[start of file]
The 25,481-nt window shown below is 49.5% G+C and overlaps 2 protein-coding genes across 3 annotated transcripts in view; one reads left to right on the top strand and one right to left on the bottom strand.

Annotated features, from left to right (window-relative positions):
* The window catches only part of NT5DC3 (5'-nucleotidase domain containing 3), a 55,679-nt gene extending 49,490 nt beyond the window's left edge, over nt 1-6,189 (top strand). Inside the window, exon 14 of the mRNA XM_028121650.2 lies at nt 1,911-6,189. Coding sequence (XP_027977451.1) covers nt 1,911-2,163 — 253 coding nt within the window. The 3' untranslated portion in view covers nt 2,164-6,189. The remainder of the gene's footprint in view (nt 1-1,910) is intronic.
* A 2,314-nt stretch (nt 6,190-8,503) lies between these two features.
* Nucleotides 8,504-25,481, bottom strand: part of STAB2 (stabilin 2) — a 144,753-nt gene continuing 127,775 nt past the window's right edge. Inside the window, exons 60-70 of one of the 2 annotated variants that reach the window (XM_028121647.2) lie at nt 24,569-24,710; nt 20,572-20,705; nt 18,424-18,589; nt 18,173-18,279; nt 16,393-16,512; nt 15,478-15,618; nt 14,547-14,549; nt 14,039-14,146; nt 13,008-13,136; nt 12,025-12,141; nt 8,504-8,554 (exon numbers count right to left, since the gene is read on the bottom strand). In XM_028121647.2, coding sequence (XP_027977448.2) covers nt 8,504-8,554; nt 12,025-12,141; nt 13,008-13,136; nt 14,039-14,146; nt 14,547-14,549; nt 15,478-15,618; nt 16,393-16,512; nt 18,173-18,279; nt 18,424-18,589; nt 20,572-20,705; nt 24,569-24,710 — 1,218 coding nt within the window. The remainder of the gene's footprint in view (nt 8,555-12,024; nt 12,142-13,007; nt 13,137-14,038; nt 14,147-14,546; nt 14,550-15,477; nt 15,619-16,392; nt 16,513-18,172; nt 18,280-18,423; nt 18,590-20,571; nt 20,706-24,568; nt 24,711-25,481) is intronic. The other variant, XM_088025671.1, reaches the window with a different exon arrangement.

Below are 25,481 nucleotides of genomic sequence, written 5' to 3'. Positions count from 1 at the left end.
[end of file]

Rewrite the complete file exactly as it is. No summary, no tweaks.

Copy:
The 25,481-nt window shown below is 49.5% G+C and overlaps 2 protein-coding genes across 3 annotated transcripts in view; one reads left to right on the top strand and one right to left on the bottom strand.

Annotated features, from left to right (window-relative positions):
* The window catches only part of NT5DC3 (5'-nucleotidase domain containing 3), a 55,679-nt gene extending 49,490 nt beyond the window's left edge, over nt 1-6,189 (top strand). Inside the window, exon 14 of the mRNA XM_028121650.2 lies at nt 1,911-6,189. Coding sequence (XP_027977451.1) covers nt 1,911-2,163 — 253 coding nt within the window. The 3' untranslated portion in view covers nt 2,164-6,189. The remainder of the gene's footprint in view (nt 1-1,910) is intronic.
* A 2,314-nt stretch (nt 6,190-8,503) lies between these two features.
* Nucleotides 8,504-25,481, bottom strand: part of STAB2 (stabilin 2) — a 144,753-nt gene continuing 127,775 nt past the window's right edge. Inside the window, exons 60-70 of one of the 2 annotated variants that reach the window (XM_028121647.2) lie at nt 24,569-24,710; nt 20,572-20,705; nt 18,424-18,589; nt 18,173-18,279; nt 16,393-16,512; nt 15,478-15,618; nt 14,547-14,549; nt 14,039-14,146; nt 13,008-13,136; nt 12,025-12,141; nt 8,504-8,554 (exon numbers count right to left, since the gene is read on the bottom strand). In XM_028121647.2, coding sequence (XP_027977448.2) covers nt 8,504-8,554; nt 12,025-12,141; nt 13,008-13,136; nt 14,039-14,146; nt 14,547-14,549; nt 15,478-15,618; nt 16,393-16,512; nt 18,173-18,279; nt 18,424-18,589; nt 20,572-20,705; nt 24,569-24,710 — 1,218 coding nt within the window. The remainder of the gene's footprint in view (nt 8,555-12,024; nt 12,142-13,007; nt 13,137-14,038; nt 14,147-14,546; nt 14,550-15,477; nt 15,619-16,392; nt 16,513-18,172; nt 18,280-18,423; nt 18,590-20,571; nt 20,706-24,568; nt 24,711-25,481) is intronic. The other variant, XM_088025671.1, reaches the window with a different exon arrangement.

Below are 25,481 nucleotides of genomic sequence, written 5' to 3'. Positions count from 1 at the left end.